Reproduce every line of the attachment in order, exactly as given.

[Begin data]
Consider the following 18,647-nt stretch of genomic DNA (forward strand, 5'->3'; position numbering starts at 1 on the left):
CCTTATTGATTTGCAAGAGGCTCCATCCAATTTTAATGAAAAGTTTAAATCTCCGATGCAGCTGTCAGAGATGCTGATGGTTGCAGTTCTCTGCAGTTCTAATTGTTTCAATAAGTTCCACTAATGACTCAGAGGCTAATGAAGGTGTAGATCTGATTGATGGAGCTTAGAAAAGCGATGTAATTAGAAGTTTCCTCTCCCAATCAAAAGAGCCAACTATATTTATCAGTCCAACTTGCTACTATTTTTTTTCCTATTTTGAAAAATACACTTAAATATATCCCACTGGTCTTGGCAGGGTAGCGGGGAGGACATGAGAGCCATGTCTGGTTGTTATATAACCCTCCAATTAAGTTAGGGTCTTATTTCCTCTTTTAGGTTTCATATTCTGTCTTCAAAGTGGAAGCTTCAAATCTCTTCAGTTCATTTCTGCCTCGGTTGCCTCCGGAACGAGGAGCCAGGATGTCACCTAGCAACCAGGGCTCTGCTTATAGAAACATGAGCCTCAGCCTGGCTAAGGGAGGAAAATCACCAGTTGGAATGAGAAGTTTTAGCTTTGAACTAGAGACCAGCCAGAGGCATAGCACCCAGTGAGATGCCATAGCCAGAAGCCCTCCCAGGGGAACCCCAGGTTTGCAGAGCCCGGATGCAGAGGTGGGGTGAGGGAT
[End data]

Consider the following 18,647-nt stretch of genomic DNA (forward strand, 5'->3'; position numbering starts at 1 on the left):
CCTTATTGATTTGCAAGAGGCTCCATCCAATTTTAATGAAAAGTTTAAATCTCCGATGCAGCTGTCAGAGATGCTGATGGTTGCAGTTCTCTGCAGTTCTAATTGTTTCAATAAGTTCCACTAATGACTCAGAGGCTAATGAAGGTGTAGATCTGATTGATGGAGCTTAGAAAAGCGATGTAATTAGAAGTTTCCTCTCCCAATCAAAAGAGCCAACTATATTTATCAGTCCAACTTGCTACTATTTTTTTTCCTATTTTGAAAAATACACTTAAATATATCCCACTGGTCTTGGCAGGGTAGCGGGGAGGACATGAGAGCCATGTCTGGTTGTTATATAACCCTCCAATTAAGTTAGGGTCTTATTTCCTCTTTTAGGTTTCATATTCTGTCTTCAAAGTGGAAGCTTCAAATCTCTTCAGTTCATTTCTGCCTCGGTTGCCTCCGGAACGAGGAGCCAGGATGTCACCTAGCAACCAGGGCTCTGCTTATAGAAACATGAGCCTCAGCCTGGCTAAGGGAGGAAAATCACCAGTTGGAATGAGAAGTTTTAGCTTTGAACTAGAGACCAGCCAGAGGCATAGCACCCAGTGAGATGCCATAGCCAGAAGCCCTCCCAGGGGAACCCCAGGTTTGCAGAGCCCGGATGCAGAGGTGGGGTGAGGGAT